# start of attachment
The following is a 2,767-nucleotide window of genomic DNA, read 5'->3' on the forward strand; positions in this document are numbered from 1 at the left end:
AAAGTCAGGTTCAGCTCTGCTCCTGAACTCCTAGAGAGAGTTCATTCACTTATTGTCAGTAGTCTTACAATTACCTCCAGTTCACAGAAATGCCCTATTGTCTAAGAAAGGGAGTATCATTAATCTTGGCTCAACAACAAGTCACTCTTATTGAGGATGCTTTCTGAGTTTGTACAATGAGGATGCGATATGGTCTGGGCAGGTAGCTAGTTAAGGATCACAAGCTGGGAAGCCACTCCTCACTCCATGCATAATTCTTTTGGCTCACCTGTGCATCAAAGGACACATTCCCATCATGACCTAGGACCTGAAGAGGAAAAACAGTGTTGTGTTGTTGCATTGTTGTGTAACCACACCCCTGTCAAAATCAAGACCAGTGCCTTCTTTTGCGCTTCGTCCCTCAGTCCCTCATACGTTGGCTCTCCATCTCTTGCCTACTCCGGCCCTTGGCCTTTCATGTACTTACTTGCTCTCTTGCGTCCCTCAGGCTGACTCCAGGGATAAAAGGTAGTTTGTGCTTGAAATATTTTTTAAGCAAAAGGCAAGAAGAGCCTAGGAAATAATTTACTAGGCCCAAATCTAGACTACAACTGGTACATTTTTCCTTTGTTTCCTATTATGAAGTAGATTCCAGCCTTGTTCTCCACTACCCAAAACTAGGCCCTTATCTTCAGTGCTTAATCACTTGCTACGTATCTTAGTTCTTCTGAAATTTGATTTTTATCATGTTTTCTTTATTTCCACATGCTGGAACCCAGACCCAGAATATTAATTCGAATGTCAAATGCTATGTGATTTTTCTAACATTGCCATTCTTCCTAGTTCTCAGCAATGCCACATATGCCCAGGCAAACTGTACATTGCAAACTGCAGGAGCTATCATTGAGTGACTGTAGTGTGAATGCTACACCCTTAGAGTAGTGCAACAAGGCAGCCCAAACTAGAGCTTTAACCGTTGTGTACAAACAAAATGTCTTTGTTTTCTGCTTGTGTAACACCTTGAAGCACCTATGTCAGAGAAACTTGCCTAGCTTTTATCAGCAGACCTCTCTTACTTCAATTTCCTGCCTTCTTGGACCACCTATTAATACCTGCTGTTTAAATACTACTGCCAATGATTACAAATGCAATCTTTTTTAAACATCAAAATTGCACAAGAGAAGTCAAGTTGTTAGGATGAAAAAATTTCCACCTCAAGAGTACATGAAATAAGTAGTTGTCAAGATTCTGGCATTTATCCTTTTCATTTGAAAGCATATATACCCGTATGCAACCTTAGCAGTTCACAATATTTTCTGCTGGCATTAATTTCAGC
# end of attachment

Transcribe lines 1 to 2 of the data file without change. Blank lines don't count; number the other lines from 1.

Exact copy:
The following is a 2,767-nucleotide window of genomic DNA, read 5'->3' on the forward strand; positions in this document are numbered from 1 at the left end:
AAAGTCAGGTTCAGCTCTGCTCCTGAACTCCTAGAGAGAGTTCATTCACTTATTGTCAGTAGTCTTACAATTACCTCCAGTTCACAGAAATGCCCTATTGTCTAAGAAAGGGAGTATCATTAATCTTGGCTCAACAACAAGTCACTCTTATTGAGGATGCTTTCTGAGTTTGTACAATGAGGATGCGATATGGTCTGGGCAGGTAGCTAGTTAAGGATCACAAGCTGGGAAGCCACTCCTCACTCCATGCATAATTCTTTTGGCTCACCTGTGCATCAAAGGACACATTCCCATCATGACCTAGGACCTGAAGAGGAAAAACAGTGTTGTGTTGTTGCATTGTTGTGTAACCACACCCCTGTCAAAATCAAGACCAGTGCCTTCTTTTGCGCTTCGTCCCTCAGTCCCTCATACGTTGGCTCTCCATCTCTTGCCTACTCCGGCCCTTGGCCTTTCATGTACTTACTTGCTCTCTTGCGTCCCTCAGGCTGACTCCAGGGATAAAAGGTAGTTTGTGCTTGAAATATTTTTTAAGCAAAAGGCAAGAAGAGCCTAGGAAATAATTTACTAGGCCCAAATCTAGACTACAACTGGTACATTTTTCCTTTGTTTCCTATTATGAAGTAGATTCCAGCCTTGTTCTCCACTACCCAAAACTAGGCCCTTATCTTCAGTGCTTAATCACTTGCTACGTATCTTAGTTCTTCTGAAATTTGATTTTTATCATGTTTTCTTTATTTCCACATGCTGGAACCCAGACCCAGAATATTAATTCGAATGTCAAATGCTATGTGATTTTTCTAACATTGCCATTCTTCCTAGTTCTCAGCAATGCCACATATGCCCAGGCAAACTGTACATTGCAAACTGCAGGAGCTATCATTGAGTGACTGTAGTGTGAATGCTACACCCTTAGAGTAGTGCAACAAGGCAGCCCAAACTAGAGCTTTAACCGTTGTGTACAAACAAAATGTCTTTGTTTTCTGCTTGTGTAACACCTTGAAGCACCTATGTCAGAGAAACTTGCCTAGCTTTTATCAGCAGACCTCTCTTACTTCAATTTCCTGCCTTCTTGGACCACCTATTAATACCTGCTGTTTAAATACTACTGCCAATGATTACAAATGCAATCTTTTTTAAACATCAAAATTGCACAAGAGAAGTCAAGTTGTTAGGATGAAAAAATTTCCACCTCAAGAGTACATGAAATAAGTAGTTGTCAAGATTCTGGCATTTATCCTTTTCATTTGAAAGCATATATACCCGTATGCAACCTTAGCAGTTCACAATATTTTCTGCTGGCATTAATTTCAGC